In Old Testament Biblical times, it was common for men to have one or more wives and also several other women who they were not married to. These other women were called concubines and had lower status than the wives. King Solomon is probably the most infamous for this practice. He had 700 wives and 300 concubines. Three passages in the book of 2 Samuel (15:16; 16:22; 20:3), however, tell us that Solomon’s father, David, also had his share of concubines.
When he was running away from his rebellious son, Absalom, David left ten concubines behind to take care of the palace. Absalom took revenge on David and raped all ten women in a tent on the roof of the palace, in the sight of all Israel. Absalom later died in a tragic way and David was able to come back to the palace. When he returned, he took the ten concubines and put them in a house to themselves. David continued to provide for these women, but they were kept in confinement till the day of their death, living as widows.
1. David’s ten concubines were not treated the way God intended for women to be treated. The sin of David and the sin of Absalom affected these ten concubines in the most horrible way. They suffered because of the wrong actions of others. They were looked on as slaves. They were treated as objects to be used, instead of people to be respected and loved. After being violated and abused, they were cast aside and forgotten until the day they died.
Just as God never intended for men to enslave men as personal property through slavery, He never intended for men to enslave women as their sexual property either. The practice of having concubines still goes on today under the name of polygamy, and even though it is found in the Bible, it is not Biblical. When God created Adam, He created one woman named Eve – not ten different women to keep him company. God created women as equal companions for men, not as subservient chattel.
Throughout much of the Bible and even in past and present history, we hear story after story of how women have been treated as inferior to men, maligned, assaulted, and exploited. When Christ came to earth, He treated women in the opposite manner. From His entrance into the world through the womb of Mary, to speaking with the Samaritan woman at the well, to forgiving the woman caught in adultery, to giving His mother into the care of John while He hung dying on the cross, Jesus the Christ did more to elevate the value and position of women than any one else before Him.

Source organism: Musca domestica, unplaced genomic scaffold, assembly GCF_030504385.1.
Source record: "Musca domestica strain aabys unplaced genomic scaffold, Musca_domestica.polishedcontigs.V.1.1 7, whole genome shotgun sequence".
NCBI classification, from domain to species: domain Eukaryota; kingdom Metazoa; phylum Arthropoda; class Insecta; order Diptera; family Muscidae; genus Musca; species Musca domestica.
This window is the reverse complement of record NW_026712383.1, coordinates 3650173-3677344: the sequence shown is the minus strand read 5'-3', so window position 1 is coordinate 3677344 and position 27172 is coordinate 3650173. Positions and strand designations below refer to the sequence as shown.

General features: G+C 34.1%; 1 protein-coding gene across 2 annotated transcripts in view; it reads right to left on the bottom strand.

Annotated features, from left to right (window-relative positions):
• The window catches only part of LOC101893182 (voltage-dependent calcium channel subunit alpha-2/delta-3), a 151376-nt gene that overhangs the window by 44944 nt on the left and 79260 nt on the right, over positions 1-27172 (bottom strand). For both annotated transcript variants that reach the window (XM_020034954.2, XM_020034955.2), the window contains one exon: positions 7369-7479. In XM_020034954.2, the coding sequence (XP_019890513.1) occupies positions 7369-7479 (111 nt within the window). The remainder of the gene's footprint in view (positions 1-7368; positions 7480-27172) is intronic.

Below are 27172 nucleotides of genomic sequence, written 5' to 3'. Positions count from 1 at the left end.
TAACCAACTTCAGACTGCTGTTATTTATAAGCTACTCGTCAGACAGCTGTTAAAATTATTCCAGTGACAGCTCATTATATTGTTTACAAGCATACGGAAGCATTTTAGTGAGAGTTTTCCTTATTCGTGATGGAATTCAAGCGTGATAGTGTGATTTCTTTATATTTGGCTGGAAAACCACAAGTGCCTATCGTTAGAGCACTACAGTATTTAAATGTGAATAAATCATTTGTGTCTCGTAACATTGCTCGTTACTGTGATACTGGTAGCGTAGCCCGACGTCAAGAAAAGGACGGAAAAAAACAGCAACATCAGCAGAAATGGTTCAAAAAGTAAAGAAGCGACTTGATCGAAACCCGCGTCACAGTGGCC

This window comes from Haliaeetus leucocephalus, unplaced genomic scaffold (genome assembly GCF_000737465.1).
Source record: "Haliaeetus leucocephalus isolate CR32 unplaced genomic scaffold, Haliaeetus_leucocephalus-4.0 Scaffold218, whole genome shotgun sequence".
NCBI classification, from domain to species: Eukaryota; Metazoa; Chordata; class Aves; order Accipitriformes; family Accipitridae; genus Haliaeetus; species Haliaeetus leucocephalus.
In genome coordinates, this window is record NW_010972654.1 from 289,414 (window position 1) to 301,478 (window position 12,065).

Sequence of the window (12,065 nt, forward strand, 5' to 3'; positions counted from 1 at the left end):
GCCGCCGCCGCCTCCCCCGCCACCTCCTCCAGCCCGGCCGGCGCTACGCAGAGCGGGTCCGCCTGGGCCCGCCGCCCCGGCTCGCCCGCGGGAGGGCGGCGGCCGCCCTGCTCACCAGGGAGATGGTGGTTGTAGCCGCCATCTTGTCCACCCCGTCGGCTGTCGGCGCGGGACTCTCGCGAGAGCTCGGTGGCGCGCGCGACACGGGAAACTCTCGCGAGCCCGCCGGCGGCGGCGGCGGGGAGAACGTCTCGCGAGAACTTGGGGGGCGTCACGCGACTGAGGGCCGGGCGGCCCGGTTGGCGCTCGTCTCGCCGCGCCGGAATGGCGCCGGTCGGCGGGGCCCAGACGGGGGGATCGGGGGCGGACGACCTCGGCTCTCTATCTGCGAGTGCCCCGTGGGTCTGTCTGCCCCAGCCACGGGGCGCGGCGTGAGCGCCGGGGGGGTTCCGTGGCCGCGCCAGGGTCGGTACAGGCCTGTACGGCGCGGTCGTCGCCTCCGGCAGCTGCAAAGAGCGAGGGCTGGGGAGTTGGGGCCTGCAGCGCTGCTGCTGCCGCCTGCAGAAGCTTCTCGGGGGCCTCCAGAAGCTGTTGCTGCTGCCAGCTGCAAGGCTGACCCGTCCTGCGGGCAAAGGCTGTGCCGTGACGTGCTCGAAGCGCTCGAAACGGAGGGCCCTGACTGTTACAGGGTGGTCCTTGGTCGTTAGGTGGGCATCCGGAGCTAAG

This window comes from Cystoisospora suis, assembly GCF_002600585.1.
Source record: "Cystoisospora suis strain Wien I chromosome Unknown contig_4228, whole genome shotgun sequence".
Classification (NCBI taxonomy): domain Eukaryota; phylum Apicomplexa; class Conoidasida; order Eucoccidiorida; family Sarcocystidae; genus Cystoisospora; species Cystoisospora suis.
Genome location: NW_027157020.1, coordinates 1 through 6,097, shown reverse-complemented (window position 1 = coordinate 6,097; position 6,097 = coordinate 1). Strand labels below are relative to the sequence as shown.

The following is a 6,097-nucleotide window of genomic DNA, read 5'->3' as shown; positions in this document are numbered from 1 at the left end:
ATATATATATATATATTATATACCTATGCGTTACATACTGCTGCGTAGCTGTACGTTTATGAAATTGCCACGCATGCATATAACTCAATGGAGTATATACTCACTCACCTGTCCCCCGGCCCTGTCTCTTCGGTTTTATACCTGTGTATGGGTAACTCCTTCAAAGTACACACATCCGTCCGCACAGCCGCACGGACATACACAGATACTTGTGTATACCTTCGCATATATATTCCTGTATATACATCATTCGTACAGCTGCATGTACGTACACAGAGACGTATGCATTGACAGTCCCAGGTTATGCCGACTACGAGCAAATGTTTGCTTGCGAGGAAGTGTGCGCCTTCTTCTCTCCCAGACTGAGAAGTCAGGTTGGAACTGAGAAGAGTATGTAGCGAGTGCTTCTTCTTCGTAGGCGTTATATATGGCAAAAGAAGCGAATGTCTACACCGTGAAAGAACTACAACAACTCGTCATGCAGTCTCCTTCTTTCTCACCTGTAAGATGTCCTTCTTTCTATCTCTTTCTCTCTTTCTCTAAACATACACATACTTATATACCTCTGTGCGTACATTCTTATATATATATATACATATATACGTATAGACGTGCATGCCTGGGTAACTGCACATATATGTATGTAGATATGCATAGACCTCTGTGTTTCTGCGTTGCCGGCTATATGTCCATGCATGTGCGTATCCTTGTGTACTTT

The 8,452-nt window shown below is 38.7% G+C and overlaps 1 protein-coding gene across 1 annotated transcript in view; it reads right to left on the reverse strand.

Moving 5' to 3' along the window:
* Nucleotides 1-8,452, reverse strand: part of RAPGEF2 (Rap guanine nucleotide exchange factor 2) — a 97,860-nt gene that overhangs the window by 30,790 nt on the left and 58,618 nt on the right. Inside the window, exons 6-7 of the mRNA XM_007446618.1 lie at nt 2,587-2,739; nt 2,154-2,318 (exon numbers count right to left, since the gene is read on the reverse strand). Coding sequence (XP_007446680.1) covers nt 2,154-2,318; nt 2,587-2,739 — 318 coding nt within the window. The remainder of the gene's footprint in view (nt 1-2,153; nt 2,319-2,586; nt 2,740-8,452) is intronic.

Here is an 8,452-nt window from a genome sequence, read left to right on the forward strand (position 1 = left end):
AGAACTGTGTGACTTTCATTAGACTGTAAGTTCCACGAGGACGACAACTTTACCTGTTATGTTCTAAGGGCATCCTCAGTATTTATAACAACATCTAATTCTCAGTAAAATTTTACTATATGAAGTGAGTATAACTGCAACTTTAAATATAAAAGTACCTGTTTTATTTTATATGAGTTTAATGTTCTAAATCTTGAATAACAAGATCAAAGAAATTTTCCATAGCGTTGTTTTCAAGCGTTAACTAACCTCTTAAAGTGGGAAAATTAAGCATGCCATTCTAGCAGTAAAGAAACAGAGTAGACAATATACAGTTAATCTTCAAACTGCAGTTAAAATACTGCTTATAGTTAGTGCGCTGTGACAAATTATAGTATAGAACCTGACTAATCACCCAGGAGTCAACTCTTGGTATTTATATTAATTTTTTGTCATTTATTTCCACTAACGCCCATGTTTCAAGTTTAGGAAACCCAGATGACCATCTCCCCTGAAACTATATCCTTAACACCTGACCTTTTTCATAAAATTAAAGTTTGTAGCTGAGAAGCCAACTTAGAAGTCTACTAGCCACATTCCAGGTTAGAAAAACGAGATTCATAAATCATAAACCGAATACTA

Christ treated women with compassion, respect, and dignity because that is how He intended for them to be treated. Christ created women, and Christ loves women. He is the strongest advocate for women and the greatest champion for womanhood, and those who believe in Him should follow His example. In Are Women Human?, author Dorothy L. Sayers wrote:
Perhaps it is no wonder that the women were first at the Cradle and last at the Cross. They had never known a man like this Man—there had never been such another. A prophet and teacher who never nagged at them, who never flattered or coaxed or patronized; who never made arch jokes about them, never treated them either as ‘The women, God help us!’ or ‘The ladies, God bless them!’; who rebuked without querulousness and praised without condescension; who took their questions and arguments seriously, who never mapped out their sphere for them, never urged them to be feminine or jeered at them for being female; who had no ax to grind and no uneasy male dignity to defend; who took them as he found them and was completely unselfconscious.